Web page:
“So coming into Barcelona I was confident. Looking back on it, there was a lot of press at the time and there was a fair bit of attention coming on me as one of the main Irish hopes for Barcelona.

“It was a bit of a distraction. It is something I probably could have handled a bit better, but nevertheless, I was flying in training

Ian Wiley 3a compressor

Ian Wiley

“We had the official practice run one or two days before on the actual course which had been set for the race and I flew. I kind of just pulled up before the finish line so I wouldn’t record  a time and keep the time that I had had actually done a little bit secret.

“But we knew from all the videos and the splits that I was pretty much the fastest down.

“Then race day came around and it didn’t go to plan. I finished eighth which was extremely disappointing. My time in the practise run would have got me a silver medal.

“I was absolutely good enough to win that race, but it didn’t happen on the day and it took me a long time to get over it. My best at that course at that particular time, I knew was better that anybody else’s, but I just blew it.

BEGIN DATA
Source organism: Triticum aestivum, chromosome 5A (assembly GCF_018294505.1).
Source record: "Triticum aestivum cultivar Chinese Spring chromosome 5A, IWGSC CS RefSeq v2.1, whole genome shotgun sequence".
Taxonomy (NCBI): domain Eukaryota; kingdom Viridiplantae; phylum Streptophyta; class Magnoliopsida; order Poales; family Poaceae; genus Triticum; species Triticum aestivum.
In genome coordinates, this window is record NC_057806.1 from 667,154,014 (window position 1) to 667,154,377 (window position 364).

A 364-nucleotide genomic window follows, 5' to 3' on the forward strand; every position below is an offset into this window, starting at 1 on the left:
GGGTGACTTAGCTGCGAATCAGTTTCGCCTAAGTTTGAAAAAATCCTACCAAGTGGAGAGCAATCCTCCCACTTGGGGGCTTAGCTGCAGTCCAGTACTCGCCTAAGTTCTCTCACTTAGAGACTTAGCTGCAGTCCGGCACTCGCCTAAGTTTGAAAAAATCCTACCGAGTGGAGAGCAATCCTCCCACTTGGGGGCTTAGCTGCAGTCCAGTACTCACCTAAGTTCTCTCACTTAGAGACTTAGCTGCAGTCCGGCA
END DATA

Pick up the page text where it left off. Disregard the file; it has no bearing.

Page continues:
“Even to this day, if I think about it too much, it still pains me. But then I’m very proud of the fact that I was sitting on the start line of an Olympic Games as one of the favourites.

“You try to analyse things and I think the expectation that was on my shoulders, it must have got to me in some way.

“My form dipped for a couple of years, but I came back and potentially 1996 was the year when I was actually in the best form of my life.

“A new coach came on board at the end of ’95, Marjan Strukelj from Slovenia, He was an ex-competitor of mine who had retired after the ’92 Games.

Marjan always had this massive belief in me as an athlete. I knew he was excited about trying to get me back on top form, so I pretty much gave full control of everything to Marjan in terms of my training programme which was something I hadn’t done before.

“It was just excellent. We spent that February and March [of 1996], in South America, in Chile for warm weather training.

“I was definitely training at a different level in terms of the quality and quantity of work we were doing and, coming off the spring, I just knew I was in incredible shape.

“We went into the first World Cup of the season in Spain and I won. I absolutely destroyed the field. I won the race by about five seconds which was just unheard of.

So it came to the Olympics and I was feeling really good and I was in third position after the first run in Atlanta and there was still time there.

“I was feeling pretty good about going into the second rounds, but the wind came up and nobody in the last 10 seeds improved, but a couple of boats who had gone a bit earlier had snuck in in front of me so I ended up in fifth.